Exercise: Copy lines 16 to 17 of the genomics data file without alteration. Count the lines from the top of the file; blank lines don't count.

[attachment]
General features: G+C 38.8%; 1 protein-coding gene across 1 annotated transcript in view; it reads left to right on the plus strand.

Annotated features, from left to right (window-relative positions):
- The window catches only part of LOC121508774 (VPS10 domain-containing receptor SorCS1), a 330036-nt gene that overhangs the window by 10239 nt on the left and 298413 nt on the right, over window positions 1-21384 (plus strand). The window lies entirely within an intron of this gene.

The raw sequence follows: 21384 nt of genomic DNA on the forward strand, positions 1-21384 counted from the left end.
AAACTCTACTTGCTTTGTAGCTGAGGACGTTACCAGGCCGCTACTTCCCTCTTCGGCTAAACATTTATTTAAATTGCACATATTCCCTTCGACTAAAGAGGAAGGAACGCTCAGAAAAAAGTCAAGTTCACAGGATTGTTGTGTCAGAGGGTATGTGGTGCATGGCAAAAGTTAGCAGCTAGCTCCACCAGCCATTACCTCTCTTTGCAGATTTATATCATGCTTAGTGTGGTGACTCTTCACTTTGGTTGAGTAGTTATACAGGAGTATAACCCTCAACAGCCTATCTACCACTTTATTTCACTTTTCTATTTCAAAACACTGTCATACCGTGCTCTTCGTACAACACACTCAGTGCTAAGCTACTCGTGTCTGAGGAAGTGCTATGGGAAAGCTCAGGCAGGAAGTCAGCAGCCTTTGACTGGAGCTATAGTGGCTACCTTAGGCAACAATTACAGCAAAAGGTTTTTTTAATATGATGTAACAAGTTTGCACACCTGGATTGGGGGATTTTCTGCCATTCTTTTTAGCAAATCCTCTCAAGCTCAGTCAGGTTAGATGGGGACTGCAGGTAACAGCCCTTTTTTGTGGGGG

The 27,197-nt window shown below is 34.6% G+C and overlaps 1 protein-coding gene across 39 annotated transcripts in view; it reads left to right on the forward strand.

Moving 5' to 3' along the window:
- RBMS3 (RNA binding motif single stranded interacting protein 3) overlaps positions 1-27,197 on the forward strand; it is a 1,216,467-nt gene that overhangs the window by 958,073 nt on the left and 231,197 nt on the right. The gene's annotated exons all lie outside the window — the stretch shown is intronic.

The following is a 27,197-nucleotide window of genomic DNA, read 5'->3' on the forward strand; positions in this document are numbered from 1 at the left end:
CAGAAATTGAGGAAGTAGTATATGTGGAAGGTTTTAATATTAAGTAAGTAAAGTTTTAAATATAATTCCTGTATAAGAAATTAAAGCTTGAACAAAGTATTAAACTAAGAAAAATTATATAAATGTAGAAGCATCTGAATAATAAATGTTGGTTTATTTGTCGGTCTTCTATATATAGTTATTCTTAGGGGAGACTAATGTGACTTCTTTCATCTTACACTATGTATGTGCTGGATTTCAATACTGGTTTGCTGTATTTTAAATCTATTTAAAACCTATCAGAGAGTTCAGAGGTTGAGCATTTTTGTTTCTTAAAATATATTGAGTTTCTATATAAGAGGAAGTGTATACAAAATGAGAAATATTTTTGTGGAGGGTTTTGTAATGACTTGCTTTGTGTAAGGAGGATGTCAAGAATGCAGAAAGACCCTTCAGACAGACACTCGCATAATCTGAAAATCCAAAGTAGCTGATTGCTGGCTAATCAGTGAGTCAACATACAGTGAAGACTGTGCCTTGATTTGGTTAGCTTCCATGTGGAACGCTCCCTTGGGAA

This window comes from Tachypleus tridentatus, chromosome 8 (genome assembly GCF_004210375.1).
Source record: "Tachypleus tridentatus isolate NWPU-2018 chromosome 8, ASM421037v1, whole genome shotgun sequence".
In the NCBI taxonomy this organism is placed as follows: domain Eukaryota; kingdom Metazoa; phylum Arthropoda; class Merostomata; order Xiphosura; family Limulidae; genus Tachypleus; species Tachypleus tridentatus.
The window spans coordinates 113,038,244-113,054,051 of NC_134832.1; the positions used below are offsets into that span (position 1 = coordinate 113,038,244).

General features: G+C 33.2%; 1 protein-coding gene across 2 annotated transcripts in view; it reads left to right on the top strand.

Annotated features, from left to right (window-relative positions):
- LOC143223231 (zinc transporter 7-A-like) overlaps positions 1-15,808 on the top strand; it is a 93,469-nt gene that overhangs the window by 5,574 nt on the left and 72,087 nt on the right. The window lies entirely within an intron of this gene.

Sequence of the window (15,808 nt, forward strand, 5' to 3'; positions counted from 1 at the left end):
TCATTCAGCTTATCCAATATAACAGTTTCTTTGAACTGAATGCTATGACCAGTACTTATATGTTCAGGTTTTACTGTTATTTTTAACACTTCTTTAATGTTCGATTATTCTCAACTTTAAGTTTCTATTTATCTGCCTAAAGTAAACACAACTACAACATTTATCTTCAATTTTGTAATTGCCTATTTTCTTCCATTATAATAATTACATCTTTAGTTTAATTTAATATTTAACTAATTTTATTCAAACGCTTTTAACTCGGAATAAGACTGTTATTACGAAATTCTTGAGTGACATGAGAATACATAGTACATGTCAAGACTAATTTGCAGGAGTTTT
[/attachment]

Annotated features, from left to right (window-relative positions):
- LOC143223231 (zinc transporter 7-A-like) overlaps positions 1-15,808 on the top strand; it is a 93,469-nt gene that overhangs the window by 5,574 nt on the left and 72,087 nt on the right. The window lies entirely within an intron of this gene.